Swanson will compete on a six person ultra-team (each runner averages 33 miles) with the team200 Miles, 20 Orbits and 90 Schillings. The name of the team represents the number of miles of the relay, the expected number of orbits that will be made during the course of the relay and the team’s favorite beverage. The captain of the team is Bredt Eggleston of Fort Collins, a friend of Swanson’s and previous participant in the relay. Other astronauts are expected to be part of the team, including Sunita “Suni” Williams, who participated in the Boston Marathon in 2007 by running her marathon on the Space Station.
Swanson is originally from Steamboat Springs and attended the University of Colorado, Boulder. He is currently two months into a six month mission on the International Space Station.

About the Race
August 1-2, the Wild West Relay will cover 200 miles from Fort Collins to Steamboat Springs. Runners compete on a 12-person or a 6-person ultra team through foothills, open spaces, and back roads, passing through three National Forests and crossing two mountain passes. The race finishes at the Steamboat Springs Ski Resort. More information available at www.rltrelays.com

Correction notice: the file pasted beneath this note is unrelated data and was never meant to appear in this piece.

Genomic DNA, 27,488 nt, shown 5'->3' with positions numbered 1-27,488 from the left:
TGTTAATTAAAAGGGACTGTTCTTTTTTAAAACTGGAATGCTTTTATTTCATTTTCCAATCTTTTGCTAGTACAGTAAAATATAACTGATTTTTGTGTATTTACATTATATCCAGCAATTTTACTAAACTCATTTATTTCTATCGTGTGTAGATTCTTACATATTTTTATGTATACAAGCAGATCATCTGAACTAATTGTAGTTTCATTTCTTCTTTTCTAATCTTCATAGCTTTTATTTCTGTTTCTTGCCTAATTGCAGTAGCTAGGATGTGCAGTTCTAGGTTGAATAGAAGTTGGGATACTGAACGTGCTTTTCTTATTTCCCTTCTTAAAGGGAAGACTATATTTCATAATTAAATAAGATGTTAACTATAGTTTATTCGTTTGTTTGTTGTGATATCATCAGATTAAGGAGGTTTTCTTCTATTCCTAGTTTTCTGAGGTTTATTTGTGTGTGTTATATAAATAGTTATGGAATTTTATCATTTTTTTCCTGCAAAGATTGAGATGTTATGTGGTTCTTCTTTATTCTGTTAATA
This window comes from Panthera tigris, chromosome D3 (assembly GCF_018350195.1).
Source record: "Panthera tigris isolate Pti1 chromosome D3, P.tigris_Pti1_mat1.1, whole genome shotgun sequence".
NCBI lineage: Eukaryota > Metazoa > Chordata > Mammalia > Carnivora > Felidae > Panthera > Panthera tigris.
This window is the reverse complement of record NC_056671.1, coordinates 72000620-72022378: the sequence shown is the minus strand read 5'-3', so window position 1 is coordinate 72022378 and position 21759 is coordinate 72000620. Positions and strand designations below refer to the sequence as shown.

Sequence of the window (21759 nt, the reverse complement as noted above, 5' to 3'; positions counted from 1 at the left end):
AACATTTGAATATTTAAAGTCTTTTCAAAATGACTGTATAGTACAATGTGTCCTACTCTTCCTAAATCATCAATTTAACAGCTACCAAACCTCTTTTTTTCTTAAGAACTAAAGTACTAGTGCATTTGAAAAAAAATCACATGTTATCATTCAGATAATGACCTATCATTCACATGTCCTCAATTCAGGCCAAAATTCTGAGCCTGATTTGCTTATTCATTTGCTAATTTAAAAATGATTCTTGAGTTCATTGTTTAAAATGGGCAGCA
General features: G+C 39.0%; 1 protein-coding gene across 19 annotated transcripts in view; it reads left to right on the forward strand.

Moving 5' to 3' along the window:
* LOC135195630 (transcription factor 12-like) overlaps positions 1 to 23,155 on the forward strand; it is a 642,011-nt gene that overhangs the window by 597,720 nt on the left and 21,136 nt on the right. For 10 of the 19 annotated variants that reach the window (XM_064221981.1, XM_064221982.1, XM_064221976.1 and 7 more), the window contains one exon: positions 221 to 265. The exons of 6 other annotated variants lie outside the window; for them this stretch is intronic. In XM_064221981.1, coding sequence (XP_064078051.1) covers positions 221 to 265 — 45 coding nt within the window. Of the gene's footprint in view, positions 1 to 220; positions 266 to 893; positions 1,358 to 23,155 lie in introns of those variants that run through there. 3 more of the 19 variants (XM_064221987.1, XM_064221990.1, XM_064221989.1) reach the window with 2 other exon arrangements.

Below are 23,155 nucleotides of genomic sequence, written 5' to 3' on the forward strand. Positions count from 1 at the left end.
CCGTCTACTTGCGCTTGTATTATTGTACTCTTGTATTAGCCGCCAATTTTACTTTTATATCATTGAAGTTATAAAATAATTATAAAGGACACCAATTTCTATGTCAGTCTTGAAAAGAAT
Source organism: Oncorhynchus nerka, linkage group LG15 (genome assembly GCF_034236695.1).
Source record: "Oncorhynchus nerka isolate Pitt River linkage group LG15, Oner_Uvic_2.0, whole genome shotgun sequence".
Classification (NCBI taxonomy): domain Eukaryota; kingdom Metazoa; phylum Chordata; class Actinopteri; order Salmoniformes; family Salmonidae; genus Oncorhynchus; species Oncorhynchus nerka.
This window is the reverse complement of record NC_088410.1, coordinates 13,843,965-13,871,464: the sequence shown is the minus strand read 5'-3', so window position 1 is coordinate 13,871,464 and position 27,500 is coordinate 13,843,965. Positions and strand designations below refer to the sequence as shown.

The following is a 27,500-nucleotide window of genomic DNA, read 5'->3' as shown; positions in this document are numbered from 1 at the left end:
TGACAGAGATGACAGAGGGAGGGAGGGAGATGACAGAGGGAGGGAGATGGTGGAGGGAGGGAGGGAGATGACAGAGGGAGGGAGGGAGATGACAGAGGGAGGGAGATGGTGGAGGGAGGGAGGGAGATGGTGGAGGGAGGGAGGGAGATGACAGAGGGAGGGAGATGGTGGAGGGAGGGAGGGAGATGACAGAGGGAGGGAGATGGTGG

Furthermore, RunnersOnTheGo.com Members receive a discount to the relay. Each runner who owns a card can receive $10 off their respective race cost.
See the following link:

http://runnersonthego.com/Home/Listing/cf3e288a-e0ec-4e1b-9a26-52ee22e74191?destinationKeyword=ft-collins-co